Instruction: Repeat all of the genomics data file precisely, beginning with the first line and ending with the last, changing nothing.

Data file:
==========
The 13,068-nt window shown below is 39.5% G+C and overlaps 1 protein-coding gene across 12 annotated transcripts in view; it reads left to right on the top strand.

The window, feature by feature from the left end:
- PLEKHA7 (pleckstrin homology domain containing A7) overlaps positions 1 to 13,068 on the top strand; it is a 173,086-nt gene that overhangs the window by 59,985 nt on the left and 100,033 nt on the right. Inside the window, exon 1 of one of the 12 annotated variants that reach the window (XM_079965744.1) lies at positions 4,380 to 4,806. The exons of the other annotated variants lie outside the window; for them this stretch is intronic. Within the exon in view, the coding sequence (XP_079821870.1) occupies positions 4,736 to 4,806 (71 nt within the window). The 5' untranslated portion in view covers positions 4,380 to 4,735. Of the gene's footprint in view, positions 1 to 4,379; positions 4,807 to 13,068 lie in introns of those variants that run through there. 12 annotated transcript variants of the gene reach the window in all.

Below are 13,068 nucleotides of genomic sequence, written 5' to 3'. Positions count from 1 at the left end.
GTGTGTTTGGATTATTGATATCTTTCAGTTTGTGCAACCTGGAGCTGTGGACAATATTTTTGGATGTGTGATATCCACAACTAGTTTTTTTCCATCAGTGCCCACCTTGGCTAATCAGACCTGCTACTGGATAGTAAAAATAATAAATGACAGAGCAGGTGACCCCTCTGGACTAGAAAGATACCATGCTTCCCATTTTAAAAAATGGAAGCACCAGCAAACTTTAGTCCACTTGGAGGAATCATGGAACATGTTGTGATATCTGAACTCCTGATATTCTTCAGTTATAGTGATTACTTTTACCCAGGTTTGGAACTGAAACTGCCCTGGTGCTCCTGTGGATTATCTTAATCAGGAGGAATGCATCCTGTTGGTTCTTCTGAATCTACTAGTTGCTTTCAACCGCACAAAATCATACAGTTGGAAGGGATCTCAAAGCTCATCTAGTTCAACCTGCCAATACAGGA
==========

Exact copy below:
The 13,068-nt window shown below is 39.5% G+C and overlaps 1 protein-coding gene across 12 annotated transcripts in view; it reads left to right on the top strand.

The window, feature by feature from the left end:
- PLEKHA7 (pleckstrin homology domain containing A7) overlaps positions 1 to 13,068 on the top strand; it is a 173,086-nt gene that overhangs the window by 59,985 nt on the left and 100,033 nt on the right. Inside the window, exon 1 of one of the 12 annotated variants that reach the window (XM_079965744.1) lies at positions 4,380 to 4,806. The exons of the other annotated variants lie outside the window; for them this stretch is intronic. Within the exon in view, the coding sequence (XP_079821870.1) occupies positions 4,736 to 4,806 (71 nt within the window). The 5' untranslated portion in view covers positions 4,380 to 4,735. Of the gene's footprint in view, positions 1 to 4,379; positions 4,807 to 13,068 lie in introns of those variants that run through there. 12 annotated transcript variants of the gene reach the window in all.

Below are 13,068 nucleotides of genomic sequence, written 5' to 3'. Positions count from 1 at the left end.
GTGTGTTTGGATTATTGATATCTTTCAGTTTGTGCAACCTGGAGCTGTGGACAATATTTTTGGATGTGTGATATCCACAACTAGTTTTTTTCCATCAGTGCCCACCTTGGCTAATCAGACCTGCTACTGGATAGTAAAAATAATAAATGACAGAGCAGGTGACCCCTCTGGACTAGAAAGATACCATGCTTCCCATTTTAAAAAATGGAAGCACCAGCAAACTTTAGTCCACTTGGAGGAATCATGGAACATGTTGTGATATCTGAACTCCTGATATTCTTCAGTTATAGTGATTACTTTTACCCAGGTTTGGAACTGAAACTGCCCTGGTGCTCCTGTGGATTATCTTAATCAGGAGGAATGCATCCTGTTGGTTCTTCTGAATCTACTAGTTGCTTTCAACCGCACAAAATCATACAGTTGGAAGGGATCTCAAAGCTCATCTAGTTCAACCTGCCAATACAGGA